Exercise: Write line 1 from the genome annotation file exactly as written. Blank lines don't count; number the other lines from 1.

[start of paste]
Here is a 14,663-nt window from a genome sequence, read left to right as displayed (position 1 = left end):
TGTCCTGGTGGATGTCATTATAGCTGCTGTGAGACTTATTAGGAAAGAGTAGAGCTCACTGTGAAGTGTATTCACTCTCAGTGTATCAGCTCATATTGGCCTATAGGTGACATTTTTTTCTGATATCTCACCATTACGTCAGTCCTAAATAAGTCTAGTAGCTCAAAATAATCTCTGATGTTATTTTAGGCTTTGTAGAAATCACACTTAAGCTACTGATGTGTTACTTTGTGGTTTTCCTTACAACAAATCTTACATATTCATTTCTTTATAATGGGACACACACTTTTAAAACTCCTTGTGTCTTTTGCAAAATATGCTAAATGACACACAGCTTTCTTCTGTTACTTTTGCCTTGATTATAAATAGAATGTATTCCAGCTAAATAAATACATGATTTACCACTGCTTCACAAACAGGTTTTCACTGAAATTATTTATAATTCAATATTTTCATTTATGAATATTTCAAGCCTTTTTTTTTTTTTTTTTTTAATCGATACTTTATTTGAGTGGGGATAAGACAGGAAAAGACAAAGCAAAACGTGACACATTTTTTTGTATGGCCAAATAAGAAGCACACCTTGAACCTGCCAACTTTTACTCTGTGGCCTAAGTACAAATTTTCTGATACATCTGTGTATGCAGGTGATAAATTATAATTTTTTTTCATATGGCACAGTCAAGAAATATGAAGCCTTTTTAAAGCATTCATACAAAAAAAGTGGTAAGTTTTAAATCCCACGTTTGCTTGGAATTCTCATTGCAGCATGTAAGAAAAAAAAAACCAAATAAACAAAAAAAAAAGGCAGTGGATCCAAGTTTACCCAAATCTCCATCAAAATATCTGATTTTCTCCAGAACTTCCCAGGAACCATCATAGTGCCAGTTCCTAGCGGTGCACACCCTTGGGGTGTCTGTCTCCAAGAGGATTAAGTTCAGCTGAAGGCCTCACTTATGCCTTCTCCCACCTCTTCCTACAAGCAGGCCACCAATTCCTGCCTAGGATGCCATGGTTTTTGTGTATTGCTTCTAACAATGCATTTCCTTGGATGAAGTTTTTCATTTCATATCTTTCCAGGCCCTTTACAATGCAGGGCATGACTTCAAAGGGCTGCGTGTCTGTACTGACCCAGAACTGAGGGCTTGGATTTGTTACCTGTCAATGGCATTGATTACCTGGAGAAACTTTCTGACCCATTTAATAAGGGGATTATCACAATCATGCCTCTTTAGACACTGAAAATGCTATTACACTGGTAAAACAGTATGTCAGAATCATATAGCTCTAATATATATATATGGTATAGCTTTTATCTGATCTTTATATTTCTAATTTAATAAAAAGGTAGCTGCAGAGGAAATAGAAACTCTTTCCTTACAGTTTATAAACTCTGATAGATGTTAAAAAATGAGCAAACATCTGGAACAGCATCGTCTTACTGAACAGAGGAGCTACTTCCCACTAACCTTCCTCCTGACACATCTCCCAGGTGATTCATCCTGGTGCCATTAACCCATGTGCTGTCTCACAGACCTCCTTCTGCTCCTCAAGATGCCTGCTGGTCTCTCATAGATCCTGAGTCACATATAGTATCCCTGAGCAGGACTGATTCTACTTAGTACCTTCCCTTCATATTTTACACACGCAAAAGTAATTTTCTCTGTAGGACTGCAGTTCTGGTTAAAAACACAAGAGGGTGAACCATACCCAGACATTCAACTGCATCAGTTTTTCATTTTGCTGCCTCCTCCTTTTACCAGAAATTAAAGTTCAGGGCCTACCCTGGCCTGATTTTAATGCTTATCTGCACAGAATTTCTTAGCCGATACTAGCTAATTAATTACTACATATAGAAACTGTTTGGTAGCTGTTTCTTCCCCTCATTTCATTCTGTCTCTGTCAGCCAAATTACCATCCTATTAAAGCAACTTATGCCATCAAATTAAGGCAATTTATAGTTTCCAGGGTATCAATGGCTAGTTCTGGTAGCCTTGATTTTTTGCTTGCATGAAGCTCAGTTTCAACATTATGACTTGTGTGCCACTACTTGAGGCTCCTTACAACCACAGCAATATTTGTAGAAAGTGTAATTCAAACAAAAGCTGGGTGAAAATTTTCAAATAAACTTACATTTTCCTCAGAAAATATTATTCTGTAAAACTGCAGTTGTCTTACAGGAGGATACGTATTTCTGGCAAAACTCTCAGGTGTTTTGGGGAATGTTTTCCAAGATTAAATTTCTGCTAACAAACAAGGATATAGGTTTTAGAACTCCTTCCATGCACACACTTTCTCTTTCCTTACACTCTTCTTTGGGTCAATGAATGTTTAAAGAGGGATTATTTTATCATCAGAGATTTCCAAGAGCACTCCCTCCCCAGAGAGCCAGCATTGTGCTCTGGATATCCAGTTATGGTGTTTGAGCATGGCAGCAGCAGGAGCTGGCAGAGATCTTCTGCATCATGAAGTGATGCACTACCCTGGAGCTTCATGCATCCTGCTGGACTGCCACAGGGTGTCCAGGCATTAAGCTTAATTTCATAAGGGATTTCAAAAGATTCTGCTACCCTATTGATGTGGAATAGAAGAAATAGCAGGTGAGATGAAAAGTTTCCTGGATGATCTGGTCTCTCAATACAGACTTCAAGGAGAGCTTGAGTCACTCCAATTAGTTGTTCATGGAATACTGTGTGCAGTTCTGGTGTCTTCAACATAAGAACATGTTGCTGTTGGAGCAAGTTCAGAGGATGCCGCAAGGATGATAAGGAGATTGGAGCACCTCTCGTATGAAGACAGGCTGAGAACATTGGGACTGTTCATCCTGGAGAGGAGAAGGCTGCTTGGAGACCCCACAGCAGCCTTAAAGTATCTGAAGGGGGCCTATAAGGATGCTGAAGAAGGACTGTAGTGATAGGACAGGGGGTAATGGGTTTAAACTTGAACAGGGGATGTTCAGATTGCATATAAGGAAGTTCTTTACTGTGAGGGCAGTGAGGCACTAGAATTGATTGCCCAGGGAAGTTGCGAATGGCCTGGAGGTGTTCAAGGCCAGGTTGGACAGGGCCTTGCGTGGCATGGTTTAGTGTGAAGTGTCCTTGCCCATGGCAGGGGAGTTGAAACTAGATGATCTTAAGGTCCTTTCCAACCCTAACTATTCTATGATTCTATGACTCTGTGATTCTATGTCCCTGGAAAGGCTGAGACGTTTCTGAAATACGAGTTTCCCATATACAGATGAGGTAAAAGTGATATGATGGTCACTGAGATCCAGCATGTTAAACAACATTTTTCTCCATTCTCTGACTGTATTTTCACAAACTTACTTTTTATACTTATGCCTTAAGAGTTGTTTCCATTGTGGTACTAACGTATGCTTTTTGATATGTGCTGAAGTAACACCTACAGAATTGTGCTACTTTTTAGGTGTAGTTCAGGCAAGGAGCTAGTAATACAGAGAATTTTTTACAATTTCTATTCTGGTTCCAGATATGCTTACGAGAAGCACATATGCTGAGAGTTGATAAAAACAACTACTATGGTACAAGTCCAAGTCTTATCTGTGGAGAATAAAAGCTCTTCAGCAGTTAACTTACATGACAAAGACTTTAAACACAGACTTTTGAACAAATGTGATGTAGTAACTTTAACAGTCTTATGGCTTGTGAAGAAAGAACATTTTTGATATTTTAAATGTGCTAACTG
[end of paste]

Here is a 14,663-nt window from a genome sequence, read left to right as displayed (position 1 = left end):